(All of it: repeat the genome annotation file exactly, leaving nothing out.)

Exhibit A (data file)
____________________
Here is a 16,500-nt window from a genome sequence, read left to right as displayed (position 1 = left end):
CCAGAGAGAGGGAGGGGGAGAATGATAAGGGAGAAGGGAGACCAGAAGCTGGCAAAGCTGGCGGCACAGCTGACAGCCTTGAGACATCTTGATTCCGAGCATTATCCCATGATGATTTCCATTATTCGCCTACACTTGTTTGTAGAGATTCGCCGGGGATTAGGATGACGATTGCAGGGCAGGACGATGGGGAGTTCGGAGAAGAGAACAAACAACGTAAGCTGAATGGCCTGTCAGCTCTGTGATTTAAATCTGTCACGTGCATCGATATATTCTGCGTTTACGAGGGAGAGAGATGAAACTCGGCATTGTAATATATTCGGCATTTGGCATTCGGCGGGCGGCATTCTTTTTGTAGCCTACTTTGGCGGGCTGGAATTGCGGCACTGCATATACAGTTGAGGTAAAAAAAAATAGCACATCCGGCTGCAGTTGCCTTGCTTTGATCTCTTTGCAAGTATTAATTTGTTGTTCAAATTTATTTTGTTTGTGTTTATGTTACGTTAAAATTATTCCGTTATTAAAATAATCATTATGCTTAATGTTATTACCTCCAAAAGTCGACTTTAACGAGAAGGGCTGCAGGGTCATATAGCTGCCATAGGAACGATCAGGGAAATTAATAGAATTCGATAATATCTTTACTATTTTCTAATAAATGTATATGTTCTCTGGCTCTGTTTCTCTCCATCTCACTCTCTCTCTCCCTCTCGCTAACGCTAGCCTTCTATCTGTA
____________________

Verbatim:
Here is a 16,500-nt window from a genome sequence, read left to right as displayed (position 1 = left end):
CCAGAGAGAGGGAGGGGGAGAATGATAAGGGAGAAGGGAGACCAGAAGCTGGCAAAGCTGGCGGCACAGCTGACAGCCTTGAGACATCTTGATTCCGAGCATTATCCCATGATGATTTCCATTATTCGCCTACACTTGTTTGTAGAGATTCGCCGGGGATTAGGATGACGATTGCAGGGCAGGACGATGGGGAGTTCGGAGAAGAGAACAAACAACGTAAGCTGAATGGCCTGTCAGCTCTGTGATTTAAATCTGTCACGTGCATCGATATATTCTGCGTTTACGAGGGAGAGAGATGAAACTCGGCATTGTAATATATTCGGCATTTGGCATTCGGCGGGCGGCATTCTTTTTGTAGCCTACTTTGGCGGGCTGGAATTGCGGCACTGCATATACAGTTGAGGTAAAAAAAAATAGCACATCCGGCTGCAGTTGCCTTGCTTTGATCTCTTTGCAAGTATTAATTTGTTGTTCAAATTTATTTTGTTTGTGTTTATGTTACGTTAAAATTATTCCGTTATTAAAATAATCATTATGCTTAATGTTATTACCTCCAAAAGTCGACTTTAACGAGAAGGGCTGCAGGGTCATATAGCTGCCATAGGAACGATCAGGGAAATTAATAGAATTCGATAATATCTTTACTATTTTCTAATAAATGTATATGTTCTCTGGCTCTGTTTCTCTCCATCTCACTCTCTCTCTCCCTCTCGCTAACGCTAGCCTTCTATCTGTA